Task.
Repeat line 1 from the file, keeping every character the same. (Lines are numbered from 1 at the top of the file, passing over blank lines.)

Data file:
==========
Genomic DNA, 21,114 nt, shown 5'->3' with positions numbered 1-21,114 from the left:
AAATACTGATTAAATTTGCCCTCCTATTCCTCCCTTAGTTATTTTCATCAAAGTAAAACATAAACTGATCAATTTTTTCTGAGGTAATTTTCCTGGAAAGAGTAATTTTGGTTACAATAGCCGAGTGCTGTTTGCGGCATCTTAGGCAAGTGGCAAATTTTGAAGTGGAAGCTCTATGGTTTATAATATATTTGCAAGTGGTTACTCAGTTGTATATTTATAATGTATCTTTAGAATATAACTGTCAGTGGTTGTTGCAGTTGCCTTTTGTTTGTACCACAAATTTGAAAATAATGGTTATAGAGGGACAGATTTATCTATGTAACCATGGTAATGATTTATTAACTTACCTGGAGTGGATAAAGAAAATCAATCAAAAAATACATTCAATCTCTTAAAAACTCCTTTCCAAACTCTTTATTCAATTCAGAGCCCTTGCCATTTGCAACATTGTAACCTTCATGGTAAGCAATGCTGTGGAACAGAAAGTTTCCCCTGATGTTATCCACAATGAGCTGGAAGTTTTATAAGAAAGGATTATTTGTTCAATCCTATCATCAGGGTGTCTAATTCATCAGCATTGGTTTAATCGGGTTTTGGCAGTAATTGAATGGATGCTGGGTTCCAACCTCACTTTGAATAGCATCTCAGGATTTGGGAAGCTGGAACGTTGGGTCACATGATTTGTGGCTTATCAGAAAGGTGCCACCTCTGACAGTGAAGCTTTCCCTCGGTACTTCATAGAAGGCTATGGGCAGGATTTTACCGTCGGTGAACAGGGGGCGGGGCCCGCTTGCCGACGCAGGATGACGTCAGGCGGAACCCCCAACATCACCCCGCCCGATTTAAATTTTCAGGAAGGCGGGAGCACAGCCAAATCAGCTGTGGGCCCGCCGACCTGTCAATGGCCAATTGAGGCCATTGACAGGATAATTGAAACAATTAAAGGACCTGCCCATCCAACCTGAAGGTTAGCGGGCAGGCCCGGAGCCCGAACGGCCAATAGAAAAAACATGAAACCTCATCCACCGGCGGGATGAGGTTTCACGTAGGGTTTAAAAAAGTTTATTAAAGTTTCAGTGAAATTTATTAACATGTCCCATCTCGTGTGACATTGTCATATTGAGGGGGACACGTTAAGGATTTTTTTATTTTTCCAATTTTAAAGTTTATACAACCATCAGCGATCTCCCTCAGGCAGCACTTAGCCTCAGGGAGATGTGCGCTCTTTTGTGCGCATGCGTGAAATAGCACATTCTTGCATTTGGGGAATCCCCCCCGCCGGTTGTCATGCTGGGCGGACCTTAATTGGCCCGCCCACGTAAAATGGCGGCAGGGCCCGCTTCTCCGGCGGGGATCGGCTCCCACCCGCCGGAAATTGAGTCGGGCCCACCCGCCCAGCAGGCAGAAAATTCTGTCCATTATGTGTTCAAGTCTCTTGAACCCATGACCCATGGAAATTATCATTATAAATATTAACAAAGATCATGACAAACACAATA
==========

Genomic DNA, 21,114 nt, shown 5'->3' with positions numbered 1-21,114 from the left: